What makes a college Catholic?


Notre Dame Professor Holy Cross Father Wilson W. Miscamble, probing the identity of Catholic colleges, raises the question: “Should a Catholic institution of higher learning make every effort to recruit Catholic teachers for its faculty?” (The Faculty Problem, America Magazine, September 10, 2007).

The mission statement of Notre Dame University, drawing upon the encyclical Ex Corde Ecclesiae, declares that the school’s Catholic identity “depends on the continuing presence” of a Catholic majority of the faculty. Yet, 53 percent of Notre Dame’s faculty is non-Catholic. Some are Catholic in name only. This situation exists also at other Catholic colleges.

At one time, Catholic higher education was staffed overwhelmingly by priest-religious faculty. The number of lay-faculty could be counted on one hand. Now the lay-faculty predominates. Indeed, at huge Catholic colleges, a student may never meet up with or be taught by a priest-religious professor.

Historically, there is valid reason for this. Aside from specifically church purposes, Catholic colleges were started and very largely run to protect the faith and morals of Catholic young men and women. Holy Cross Father Leo R. Ward, in his book, “New Life in Catholic Schools,” insisted that this was the prime purpose of Catholic education.

Historian Msgr. John Tracy Ellis and Jesuit Father Gustave Weigel disagreed. They bemoaned the dearth of Catholic intellectuals and looked askance the meager research and lean literary output of Catholic college academics. Their criticism rang true. But in those early days, bishops and founders of colleges felt that they were in no position to strive for intellectual objectives for which they had neither the means nor the ability to attain. Character formation was what mattered most.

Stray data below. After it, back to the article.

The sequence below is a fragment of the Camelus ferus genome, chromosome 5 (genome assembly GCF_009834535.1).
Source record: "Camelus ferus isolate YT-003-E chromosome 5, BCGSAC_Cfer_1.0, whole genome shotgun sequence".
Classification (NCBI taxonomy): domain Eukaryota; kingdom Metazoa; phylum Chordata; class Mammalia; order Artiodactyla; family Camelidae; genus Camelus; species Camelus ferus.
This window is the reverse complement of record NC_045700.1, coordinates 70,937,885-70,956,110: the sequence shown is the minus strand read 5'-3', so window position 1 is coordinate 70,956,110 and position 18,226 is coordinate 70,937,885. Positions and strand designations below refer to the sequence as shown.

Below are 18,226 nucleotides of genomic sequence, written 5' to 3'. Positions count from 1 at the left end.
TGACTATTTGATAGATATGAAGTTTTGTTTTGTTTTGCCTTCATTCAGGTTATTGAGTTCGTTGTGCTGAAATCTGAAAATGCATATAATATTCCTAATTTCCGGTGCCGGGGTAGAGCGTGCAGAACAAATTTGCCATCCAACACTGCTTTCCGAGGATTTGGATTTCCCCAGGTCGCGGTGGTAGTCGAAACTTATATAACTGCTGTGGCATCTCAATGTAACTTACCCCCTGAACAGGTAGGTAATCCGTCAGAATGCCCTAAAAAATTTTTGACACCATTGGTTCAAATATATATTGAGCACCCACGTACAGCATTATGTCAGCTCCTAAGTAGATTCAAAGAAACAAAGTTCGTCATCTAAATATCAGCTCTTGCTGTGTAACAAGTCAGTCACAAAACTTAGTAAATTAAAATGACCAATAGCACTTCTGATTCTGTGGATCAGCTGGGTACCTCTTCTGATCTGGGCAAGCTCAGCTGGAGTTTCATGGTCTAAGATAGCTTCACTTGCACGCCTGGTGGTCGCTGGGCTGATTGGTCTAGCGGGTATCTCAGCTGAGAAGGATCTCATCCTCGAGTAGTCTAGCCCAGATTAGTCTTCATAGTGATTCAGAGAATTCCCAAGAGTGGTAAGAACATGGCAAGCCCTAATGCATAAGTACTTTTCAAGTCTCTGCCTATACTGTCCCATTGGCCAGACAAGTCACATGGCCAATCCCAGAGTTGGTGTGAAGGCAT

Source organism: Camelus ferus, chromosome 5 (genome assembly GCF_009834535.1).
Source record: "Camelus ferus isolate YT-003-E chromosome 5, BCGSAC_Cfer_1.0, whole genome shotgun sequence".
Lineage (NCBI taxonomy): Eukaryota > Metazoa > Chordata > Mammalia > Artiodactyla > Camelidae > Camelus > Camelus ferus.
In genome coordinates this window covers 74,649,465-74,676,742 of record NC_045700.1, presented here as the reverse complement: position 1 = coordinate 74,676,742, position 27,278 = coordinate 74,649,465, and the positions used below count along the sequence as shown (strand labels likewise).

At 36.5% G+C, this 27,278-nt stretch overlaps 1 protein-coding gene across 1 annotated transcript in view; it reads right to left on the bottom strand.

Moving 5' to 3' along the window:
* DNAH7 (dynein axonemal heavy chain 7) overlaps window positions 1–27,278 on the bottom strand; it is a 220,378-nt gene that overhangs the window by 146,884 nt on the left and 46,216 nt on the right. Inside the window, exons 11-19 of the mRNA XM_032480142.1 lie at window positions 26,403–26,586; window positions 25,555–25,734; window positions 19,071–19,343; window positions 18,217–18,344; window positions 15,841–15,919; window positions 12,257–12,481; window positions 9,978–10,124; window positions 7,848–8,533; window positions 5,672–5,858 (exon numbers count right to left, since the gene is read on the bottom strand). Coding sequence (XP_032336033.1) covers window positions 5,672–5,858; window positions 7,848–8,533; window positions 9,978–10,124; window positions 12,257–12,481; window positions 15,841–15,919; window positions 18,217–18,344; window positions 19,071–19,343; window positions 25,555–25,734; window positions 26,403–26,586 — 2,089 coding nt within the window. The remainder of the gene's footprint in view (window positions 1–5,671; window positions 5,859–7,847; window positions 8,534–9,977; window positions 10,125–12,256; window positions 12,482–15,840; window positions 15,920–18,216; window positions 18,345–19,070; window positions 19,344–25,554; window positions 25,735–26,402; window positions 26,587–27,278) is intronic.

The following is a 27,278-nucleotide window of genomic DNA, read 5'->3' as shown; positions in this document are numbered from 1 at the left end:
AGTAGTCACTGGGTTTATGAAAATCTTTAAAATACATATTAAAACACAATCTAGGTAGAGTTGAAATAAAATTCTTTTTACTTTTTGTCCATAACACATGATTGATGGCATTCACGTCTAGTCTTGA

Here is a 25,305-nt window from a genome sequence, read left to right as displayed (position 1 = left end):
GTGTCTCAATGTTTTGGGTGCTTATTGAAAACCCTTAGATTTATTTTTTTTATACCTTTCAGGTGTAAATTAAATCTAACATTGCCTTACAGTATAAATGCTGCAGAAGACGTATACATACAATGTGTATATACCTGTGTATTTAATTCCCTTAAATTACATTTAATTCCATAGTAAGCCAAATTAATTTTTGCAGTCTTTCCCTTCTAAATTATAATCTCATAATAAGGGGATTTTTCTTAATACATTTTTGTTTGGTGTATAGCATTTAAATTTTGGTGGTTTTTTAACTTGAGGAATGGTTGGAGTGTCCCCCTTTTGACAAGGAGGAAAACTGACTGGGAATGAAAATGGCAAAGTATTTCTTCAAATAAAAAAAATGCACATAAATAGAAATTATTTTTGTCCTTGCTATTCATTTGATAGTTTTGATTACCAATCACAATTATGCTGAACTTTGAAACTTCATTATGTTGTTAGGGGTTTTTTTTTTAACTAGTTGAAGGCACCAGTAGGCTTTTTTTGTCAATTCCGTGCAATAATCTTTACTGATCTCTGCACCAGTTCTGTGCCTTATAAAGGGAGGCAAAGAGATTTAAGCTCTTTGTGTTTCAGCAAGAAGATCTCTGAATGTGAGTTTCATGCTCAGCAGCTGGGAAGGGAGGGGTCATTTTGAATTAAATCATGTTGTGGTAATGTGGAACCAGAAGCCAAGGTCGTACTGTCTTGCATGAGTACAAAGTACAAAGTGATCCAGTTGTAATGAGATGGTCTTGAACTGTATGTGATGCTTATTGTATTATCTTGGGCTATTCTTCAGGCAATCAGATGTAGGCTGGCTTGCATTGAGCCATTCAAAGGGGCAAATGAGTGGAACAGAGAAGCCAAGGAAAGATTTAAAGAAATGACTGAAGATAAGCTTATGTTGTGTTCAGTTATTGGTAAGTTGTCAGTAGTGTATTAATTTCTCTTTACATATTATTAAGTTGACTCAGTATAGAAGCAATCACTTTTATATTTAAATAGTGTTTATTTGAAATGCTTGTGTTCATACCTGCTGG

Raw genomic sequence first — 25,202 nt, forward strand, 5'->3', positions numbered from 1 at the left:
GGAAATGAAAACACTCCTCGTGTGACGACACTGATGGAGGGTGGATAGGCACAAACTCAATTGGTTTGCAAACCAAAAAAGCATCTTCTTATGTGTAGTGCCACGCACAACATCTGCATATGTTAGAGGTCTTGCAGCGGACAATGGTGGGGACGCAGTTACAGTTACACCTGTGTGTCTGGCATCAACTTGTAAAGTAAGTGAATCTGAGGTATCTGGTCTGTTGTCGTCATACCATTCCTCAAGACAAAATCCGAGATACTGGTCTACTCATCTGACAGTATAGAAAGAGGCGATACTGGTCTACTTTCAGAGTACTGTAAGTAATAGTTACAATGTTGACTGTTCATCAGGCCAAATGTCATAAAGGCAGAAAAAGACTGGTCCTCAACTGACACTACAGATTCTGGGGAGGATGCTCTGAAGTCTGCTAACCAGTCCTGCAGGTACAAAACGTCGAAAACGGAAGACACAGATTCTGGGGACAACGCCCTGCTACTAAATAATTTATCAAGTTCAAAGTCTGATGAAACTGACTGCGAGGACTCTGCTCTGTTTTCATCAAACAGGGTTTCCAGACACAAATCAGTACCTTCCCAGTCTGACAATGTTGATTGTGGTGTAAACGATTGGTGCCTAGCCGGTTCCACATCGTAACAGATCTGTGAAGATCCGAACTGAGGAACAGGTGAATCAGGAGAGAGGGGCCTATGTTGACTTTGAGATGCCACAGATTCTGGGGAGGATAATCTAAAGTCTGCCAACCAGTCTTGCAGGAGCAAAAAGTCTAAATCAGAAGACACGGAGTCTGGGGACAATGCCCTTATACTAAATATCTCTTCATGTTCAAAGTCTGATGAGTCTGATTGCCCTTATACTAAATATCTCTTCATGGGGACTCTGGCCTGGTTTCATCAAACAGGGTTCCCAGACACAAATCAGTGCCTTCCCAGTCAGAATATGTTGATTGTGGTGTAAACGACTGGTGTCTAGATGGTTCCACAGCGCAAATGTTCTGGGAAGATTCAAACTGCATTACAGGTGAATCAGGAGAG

The problem of intellectual proficiency and productivity was exacerbated by the large number of the priest-religious on the faculty who had little or no training in the subjects they taught. Their education was narrow. Having mastered the modicum of philosophy and theology required for ordination, they could boast of knowledge in scarcely any other area. A small number, by dint of determination and steady study, became scholars and teachers of quality. The majority, however, remained mentally uncurious, aesthetically obtuse, with few academic ideals and little respect for the world of ideas.

In the old days, college teaching for priests was a low priority; it was of secondary interest. Of necessity, priest-professors were called upon to perform many parochial activities. They shouldered spiritual duties on week-ends, holidays and vacation periods. They were assigned as rectors and prefects in residence halls, moderators of campus clubs and preachers of retreats. Because teaching was considered to be incidental to the more important work of the ministry, class preparation was poor, instruction became perfunctory and devotion to study practically non-existent. Little time was left for the development of the skilled professionalism required in an intellectual apostolate. The missionary aspect of the countryside prevented the entertainment of such a thought.

Notwithstanding, these strictures, Orestes Brownson maintained that the growth of the Catholic college in his day was due to the “skill, ability, and energy of dedicated priest-religious teachers.” And note: the faults of Catholic academe, generations ago, were also, by and large, the faults of non-Catholic colleges and universities.